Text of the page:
In 1979 Brown et al. reported on transcatheter embolisation of the internal iliac arteries or uterine arteries (UAE) to control PPH.4 The reported success rate of UAE is over 90%5–8 and up to 100% for intractable bleeding caused by atony.9 We adopted this procedure in our hospital and in this paper we review all cases of intractable PPH treated with UAE in our facility between November 2004 and February 2008. We draw attention to two cases with adverse outcomes, including one failure and two major complications.
Materials and methods
Between November 2004 and February 2008, 11 women with intractable PPH underwent UAE. Table 1 shows the relevant clinical characteristics of those studied.
Table 1. Clinical characteristics of 11 patients who underwent arterial embolisation
Success is bleeding controlled. No additional surgical intervention needed.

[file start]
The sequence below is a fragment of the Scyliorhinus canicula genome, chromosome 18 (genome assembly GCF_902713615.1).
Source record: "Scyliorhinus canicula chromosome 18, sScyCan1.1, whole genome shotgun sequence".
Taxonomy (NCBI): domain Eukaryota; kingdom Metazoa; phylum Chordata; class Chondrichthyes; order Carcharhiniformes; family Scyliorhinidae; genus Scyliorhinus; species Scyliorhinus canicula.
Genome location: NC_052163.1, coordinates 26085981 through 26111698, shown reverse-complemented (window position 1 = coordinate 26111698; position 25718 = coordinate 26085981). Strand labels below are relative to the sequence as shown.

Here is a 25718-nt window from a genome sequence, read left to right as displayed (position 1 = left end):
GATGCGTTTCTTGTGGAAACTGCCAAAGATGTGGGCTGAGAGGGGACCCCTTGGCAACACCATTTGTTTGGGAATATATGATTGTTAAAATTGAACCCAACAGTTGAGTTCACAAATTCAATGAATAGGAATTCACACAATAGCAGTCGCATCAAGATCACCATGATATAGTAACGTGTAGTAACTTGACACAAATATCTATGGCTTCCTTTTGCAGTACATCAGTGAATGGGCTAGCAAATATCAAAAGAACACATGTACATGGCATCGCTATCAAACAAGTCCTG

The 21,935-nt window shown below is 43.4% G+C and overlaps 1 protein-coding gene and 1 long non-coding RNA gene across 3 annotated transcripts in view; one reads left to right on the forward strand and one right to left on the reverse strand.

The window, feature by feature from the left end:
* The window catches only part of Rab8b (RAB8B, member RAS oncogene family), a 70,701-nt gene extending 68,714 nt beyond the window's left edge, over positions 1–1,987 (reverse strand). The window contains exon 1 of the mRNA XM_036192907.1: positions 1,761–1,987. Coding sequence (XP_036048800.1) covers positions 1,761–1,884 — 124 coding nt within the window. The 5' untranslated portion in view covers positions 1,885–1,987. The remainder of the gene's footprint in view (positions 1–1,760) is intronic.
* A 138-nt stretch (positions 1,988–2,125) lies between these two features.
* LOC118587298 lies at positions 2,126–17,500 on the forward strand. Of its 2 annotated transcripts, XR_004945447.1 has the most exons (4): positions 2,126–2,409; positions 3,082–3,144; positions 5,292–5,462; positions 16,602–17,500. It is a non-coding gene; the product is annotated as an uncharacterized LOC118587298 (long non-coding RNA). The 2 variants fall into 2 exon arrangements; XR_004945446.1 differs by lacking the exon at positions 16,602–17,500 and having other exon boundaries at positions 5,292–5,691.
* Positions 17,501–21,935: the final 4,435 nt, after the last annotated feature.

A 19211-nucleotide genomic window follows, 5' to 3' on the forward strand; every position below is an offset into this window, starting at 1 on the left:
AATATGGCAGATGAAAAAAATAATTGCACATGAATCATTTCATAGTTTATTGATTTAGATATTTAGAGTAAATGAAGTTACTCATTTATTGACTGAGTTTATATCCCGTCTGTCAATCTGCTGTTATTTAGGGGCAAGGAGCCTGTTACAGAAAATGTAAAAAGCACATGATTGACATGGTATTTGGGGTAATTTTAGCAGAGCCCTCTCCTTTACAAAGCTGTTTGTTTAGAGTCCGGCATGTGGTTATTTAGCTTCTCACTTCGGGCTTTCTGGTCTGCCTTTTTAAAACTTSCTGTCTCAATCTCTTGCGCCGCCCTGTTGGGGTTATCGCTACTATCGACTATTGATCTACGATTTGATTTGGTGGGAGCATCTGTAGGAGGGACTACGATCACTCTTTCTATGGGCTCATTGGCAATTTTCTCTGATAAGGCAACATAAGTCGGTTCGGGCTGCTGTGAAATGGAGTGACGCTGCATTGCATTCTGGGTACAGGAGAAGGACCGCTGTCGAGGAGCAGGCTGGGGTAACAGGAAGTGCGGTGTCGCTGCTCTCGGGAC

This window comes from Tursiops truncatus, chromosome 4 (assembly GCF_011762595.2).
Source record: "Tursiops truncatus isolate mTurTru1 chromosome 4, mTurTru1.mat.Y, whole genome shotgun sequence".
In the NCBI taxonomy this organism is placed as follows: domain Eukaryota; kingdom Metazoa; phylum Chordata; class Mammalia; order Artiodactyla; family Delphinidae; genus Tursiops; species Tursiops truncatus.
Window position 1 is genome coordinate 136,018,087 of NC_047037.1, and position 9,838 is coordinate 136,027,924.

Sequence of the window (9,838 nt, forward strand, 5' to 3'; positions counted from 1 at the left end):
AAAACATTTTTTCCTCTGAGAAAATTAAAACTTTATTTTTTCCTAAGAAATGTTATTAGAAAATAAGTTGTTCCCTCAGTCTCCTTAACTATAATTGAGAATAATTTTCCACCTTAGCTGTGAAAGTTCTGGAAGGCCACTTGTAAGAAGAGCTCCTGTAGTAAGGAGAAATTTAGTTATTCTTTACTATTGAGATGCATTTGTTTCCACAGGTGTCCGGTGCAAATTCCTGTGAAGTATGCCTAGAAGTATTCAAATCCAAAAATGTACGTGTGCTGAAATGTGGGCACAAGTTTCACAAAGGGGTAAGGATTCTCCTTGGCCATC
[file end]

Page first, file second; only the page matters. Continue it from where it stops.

41 + 0
IOL, VD, MROP
Conservative, uterine packing
Internal iliac, twice
36 + 6
SVD, MROP, adherent placenta
Atony, placenta increta
Conservative, uterine packing
Internal iliac R and L and ovarian artery R
Yes, after re-embolisation
31 + 3
IUFD, IOL, HELLP, VD
Conservative, Uterine packing
41 + 0
IOL, CS, prolonged 2nd stage
40 + 1
CS, prolonged 2nd stage
L uterine artery, R anterior internal iliac
38 + 2
CS, abruptio placentas
Conservative, B-lynch, uterine packing,
CS, prolonged 2nd stage, MROP
40 + 2
SVD, MROP, adherent placenta
Atony, placenta increta
Conservative, uterine packing
33 + 1
CS, PP, APH, breech
Bleeding from CS
Relaparotomy, bleeding from CS
41 + 3
CS, prolonged 2nd stage
38 + 5
IOL, HELLP, VD, MROP